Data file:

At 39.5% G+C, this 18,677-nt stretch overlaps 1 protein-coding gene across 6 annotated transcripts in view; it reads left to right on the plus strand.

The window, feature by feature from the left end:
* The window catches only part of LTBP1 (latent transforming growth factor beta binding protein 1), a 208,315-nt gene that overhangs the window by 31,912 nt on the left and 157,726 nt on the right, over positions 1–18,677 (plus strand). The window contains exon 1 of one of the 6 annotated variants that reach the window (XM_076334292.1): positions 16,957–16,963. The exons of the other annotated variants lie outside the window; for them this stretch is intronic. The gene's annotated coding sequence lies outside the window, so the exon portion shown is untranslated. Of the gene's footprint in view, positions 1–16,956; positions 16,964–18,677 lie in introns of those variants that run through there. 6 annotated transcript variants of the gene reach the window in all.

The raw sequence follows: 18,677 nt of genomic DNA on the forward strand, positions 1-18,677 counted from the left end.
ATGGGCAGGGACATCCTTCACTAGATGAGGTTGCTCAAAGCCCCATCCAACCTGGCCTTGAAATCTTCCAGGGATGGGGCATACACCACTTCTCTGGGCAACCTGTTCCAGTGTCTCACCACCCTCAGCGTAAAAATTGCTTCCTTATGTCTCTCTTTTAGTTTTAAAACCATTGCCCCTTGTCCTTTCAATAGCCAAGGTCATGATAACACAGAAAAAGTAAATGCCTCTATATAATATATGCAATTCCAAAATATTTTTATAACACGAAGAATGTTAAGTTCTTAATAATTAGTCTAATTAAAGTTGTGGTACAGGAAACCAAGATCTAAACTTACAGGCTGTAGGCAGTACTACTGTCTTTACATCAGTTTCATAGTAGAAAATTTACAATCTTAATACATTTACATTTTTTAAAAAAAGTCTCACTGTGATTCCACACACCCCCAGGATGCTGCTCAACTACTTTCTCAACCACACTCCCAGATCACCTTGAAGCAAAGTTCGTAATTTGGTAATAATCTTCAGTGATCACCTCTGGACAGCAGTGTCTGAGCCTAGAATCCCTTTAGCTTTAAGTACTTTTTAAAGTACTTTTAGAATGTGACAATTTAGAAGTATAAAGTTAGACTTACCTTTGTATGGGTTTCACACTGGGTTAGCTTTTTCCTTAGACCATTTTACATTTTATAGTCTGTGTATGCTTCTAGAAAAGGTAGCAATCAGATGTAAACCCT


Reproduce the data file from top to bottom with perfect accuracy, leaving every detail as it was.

At 39.5% G+C, this 18,677-nt stretch overlaps 1 protein-coding gene across 6 annotated transcripts in view; it reads left to right on the plus strand.

The window, feature by feature from the left end:
* The window catches only part of LTBP1 (latent transforming growth factor beta binding protein 1), a 208,315-nt gene that overhangs the window by 31,912 nt on the left and 157,726 nt on the right, over positions 1–18,677 (plus strand). The window contains exon 1 of one of the 6 annotated variants that reach the window (XM_076334292.1): positions 16,957–16,963. The exons of the other annotated variants lie outside the window; for them this stretch is intronic. The gene's annotated coding sequence lies outside the window, so the exon portion shown is untranslated. Of the gene's footprint in view, positions 1–16,956; positions 16,964–18,677 lie in introns of those variants that run through there. 6 annotated transcript variants of the gene reach the window in all.

The raw sequence follows: 18,677 nt of genomic DNA on the forward strand, positions 1-18,677 counted from the left end.
ATGGGCAGGGACATCCTTCACTAGATGAGGTTGCTCAAAGCCCCATCCAACCTGGCCTTGAAATCTTCCAGGGATGGGGCATACACCACTTCTCTGGGCAACCTGTTCCAGTGTCTCACCACCCTCAGCGTAAAAATTGCTTCCTTATGTCTCTCTTTTAGTTTTAAAACCATTGCCCCTTGTCCTTTCAATAGCCAAGGTCATGATAACACAGAAAAAGTAAATGCCTCTATATAATATATGCAATTCCAAAATATTTTTATAACACGAAGAATGTTAAGTTCTTAATAATTAGTCTAATTAAAGTTGTGGTACAGGAAACCAAGATCTAAACTTACAGGCTGTAGGCAGTACTACTGTCTTTACATCAGTTTCATAGTAGAAAATTTACAATCTTAATACATTTACATTTTTTAAAAAAAGTCTCACTGTGATTCCACACACCCCCAGGATGCTGCTCAACTACTTTCTCAACCACACTCCCAGATCACCTTGAAGCAAAGTTCGTAATTTGGTAATAATCTTCAGTGATCACCTCTGGACAGCAGTGTCTGAGCCTAGAATCCCTTTAGCTTTAAGTACTTTTTAAAGTACTTTTAGAATGTGACAATTTAGAAGTATAAAGTTAGACTTACCTTTGTATGGGTTTCACACTGGGTTAGCTTTTTCCTTAGACCATTTTACATTTTATAGTCTGTGTATGCTTCTAGAAAAGGTAGCAATCAGATGTAAACCCT